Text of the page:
Whenever I look out across the investing landscape for my clients, I always seek to deliver a combination of high yield and low volatility. Today's income investors are seeking the right mix of assets to generate the dividends they need to survive while also being able to sleep at night knowing that their nest egg isn't susceptible to wild price fluctuations.
So how do you generate these returns in a world of sub 2% 10-Year Treasury Bonds and an S&P 500 dividend yield of just 2.45%?
The answer is simple: Selecting funds with a mix of high quality and high yield components that work in harmony to generate outstanding total return.
This new breed of multi-asset ETFs comprise a mix of stocks, bonds, and alternative assets that work together to produce a steady income stream and capital appreciation with smaller price fluctuations. Some of my favorite ETFs in this space and their current 30-day SEC yields include:
iShares Multi-Asset Income Fund (BATS:IYLD) 5.37%
PowerShares CEF Income Composite (NYSEARCA:PCEF) 7.39%
Guggenheim Multi-Asset Income (NYSEARCA:CVY) 5.48%
SPDR SSgA Income Allocation ETF (NYSEARCA:INKM) 3.99%
I currently own IYLD for my own account and clients of my asset management firm. In addition, I have previously written about this strategy in an article titled: Why Reinvesting Your Dividends Matters.
When you look at the chart of IYLD above you can see that its largest correction in the last year was a tepid 2%. This is because during periods of volatility, the Treasury bonds and high quality holdings offset the higher yielding mortgage REITs, preferred stocks, and dividend paying equities.
In just the 12 short months that this fund has been available to investors it has returned a healthy +11.72%. That type of steady price appreciation and low volatility is what is so appealing to investors that are looking to maintain their spending power without adding too much risk.
High Yield Pitfalls
Over that last several years I have seen many income investors fall into the trap of being over-allocated to one asset class such as: dividend equities, high yield bonds, preferred stocks, closed-end funds, master limited partnerships, and mortgage REITs. While these investments can have excellent short term gains and sky-high dividends, they have also proven to be susceptible to periods of extreme price corrections.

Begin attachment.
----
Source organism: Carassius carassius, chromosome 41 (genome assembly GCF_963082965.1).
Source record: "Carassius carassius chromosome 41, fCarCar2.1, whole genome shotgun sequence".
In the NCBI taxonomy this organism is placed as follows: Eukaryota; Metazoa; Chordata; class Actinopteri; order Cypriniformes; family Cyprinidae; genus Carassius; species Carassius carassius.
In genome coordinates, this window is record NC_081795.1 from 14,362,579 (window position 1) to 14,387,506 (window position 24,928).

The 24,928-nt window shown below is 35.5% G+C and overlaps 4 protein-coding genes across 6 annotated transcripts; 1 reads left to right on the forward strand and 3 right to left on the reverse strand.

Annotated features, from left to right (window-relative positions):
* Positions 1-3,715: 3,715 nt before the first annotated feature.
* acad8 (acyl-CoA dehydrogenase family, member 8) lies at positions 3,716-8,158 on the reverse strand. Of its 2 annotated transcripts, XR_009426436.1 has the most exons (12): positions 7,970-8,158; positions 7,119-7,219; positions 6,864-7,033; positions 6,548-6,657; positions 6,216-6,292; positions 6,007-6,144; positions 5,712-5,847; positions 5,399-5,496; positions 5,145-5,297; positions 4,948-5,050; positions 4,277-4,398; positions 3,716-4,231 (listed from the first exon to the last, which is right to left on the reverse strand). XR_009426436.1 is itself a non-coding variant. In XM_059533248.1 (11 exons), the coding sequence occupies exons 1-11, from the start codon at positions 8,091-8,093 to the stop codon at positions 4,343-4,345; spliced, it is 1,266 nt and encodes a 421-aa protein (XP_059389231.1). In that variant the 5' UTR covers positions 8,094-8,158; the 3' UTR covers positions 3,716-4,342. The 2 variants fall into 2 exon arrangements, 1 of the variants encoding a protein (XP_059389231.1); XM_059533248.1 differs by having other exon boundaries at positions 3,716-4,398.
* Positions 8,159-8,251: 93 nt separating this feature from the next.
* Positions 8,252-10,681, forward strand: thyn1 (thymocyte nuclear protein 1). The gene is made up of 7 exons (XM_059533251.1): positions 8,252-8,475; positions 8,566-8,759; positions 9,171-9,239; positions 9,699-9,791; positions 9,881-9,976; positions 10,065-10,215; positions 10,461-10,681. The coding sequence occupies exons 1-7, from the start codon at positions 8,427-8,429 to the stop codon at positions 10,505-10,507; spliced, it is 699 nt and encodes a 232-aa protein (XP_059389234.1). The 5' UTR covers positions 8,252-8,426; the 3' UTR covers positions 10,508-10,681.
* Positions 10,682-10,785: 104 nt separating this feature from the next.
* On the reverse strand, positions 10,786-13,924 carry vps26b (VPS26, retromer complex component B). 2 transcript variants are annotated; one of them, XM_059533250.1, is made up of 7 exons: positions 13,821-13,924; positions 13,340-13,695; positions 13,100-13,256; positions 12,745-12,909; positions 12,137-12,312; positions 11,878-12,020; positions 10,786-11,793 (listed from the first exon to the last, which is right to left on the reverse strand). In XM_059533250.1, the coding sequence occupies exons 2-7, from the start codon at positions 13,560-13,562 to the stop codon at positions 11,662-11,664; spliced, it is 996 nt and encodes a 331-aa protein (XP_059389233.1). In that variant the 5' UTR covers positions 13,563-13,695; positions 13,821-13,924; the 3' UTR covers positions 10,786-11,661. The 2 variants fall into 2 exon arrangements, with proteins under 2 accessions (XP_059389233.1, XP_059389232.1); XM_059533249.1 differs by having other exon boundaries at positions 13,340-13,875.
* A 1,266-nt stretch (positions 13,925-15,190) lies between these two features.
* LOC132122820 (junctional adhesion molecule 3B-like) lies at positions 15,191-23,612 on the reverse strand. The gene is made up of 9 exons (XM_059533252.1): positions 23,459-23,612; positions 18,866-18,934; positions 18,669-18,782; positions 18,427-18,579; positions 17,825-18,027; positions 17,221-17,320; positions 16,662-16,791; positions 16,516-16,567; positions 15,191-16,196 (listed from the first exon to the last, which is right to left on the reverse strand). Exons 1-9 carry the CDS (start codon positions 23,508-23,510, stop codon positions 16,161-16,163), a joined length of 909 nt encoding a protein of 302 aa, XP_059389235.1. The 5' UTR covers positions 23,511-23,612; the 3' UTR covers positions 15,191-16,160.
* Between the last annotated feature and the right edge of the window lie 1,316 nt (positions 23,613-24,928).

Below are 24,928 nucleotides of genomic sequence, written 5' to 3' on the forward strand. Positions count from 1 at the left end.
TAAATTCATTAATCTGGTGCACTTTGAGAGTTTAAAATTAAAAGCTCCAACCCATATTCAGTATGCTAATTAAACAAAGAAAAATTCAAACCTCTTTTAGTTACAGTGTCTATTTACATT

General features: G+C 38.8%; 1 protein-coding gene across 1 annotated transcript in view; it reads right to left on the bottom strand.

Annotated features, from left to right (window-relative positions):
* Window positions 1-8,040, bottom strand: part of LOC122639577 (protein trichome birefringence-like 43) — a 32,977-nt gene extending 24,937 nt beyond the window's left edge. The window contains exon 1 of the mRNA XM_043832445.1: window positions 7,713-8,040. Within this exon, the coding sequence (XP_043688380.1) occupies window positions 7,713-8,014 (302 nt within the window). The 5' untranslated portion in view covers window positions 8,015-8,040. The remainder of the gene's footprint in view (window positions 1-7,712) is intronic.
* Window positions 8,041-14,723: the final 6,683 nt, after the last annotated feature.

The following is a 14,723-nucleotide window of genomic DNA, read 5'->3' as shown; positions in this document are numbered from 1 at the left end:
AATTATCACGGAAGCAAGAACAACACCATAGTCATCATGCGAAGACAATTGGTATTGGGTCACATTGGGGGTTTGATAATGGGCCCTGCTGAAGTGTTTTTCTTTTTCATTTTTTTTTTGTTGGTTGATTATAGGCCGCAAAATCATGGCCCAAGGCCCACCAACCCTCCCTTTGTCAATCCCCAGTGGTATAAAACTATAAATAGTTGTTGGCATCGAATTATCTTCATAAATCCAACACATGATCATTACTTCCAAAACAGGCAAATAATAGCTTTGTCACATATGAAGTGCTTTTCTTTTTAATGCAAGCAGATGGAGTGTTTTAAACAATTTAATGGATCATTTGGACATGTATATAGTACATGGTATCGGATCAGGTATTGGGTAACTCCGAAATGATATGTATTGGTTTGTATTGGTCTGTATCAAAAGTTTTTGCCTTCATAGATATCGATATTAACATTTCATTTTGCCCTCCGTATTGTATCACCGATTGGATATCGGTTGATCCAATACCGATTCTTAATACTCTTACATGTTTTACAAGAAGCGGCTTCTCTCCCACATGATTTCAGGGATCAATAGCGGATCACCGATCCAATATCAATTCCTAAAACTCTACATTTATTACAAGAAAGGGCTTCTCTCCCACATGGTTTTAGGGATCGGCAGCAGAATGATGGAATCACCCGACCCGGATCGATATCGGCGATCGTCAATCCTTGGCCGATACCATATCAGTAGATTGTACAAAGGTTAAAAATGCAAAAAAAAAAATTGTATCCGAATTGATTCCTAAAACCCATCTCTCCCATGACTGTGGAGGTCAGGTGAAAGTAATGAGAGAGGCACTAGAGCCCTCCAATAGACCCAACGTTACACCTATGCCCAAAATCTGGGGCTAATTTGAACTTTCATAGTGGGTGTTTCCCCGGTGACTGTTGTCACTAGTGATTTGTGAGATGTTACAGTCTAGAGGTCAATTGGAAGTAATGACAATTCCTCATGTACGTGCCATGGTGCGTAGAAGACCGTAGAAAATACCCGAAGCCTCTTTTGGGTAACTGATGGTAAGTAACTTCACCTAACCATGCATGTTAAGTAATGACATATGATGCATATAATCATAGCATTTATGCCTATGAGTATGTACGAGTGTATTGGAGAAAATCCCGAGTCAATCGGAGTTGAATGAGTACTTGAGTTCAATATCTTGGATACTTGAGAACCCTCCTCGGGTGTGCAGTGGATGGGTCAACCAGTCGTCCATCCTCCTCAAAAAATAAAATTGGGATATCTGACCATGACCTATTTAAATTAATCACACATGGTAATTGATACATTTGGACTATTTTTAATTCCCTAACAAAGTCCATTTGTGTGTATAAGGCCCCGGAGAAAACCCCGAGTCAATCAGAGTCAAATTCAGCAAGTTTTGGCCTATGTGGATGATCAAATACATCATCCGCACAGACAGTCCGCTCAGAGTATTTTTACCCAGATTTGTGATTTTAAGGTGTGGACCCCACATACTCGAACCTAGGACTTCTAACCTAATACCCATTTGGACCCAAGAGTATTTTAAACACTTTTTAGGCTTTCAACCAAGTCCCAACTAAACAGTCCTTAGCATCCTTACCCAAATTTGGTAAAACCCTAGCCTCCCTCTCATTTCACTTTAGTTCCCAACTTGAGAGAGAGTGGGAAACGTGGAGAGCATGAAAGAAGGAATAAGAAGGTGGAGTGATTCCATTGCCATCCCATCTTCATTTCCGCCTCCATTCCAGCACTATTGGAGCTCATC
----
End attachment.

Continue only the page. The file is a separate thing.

Take the iShares Mortgage REIT Capped ETF (NYSEARCA:REM) for instance. This fund is made up of approximately 30 residential and commercial real estate investment trusts. It's current SEC yield is 11.65% and its one-year performance has produced an astounding +21.90% total return.
But when you look at the chart of REM below you can see that the ride has not been without some bumps in the road. In just a short six-week period from October 2012 to mid-November 2012 this fund lost 14%. For investors with reasonable stop losses in place, they most likely got stopped out near the low, just in time to watch it snap back and rally to new highs.
A high yield fund like REM may make sense for a small portion of your portfolio, but if you are heavily allocated to this high volatility fund I would be cautious about the future given its lofty rise. Instead consider adding a multi-asset or low-volatility fund to your portfolio and always remember that High Yield = High Risk.
Disclosure: I am long IYLD. I wrote this article myself, and it expresses my own opinions. I am not receiving compensation for it. I have no business relationship with any company whose stock is mentioned in this article.
Additional disclosure: David Fabian, Fabian Capital Management, and/or its clients may hold positions in the ETFs and mutual funds mentioned above. The commentary does not constitute individualized investment advice. The opinions offered herein are not personalized recommendations to buy, sell or hold securities.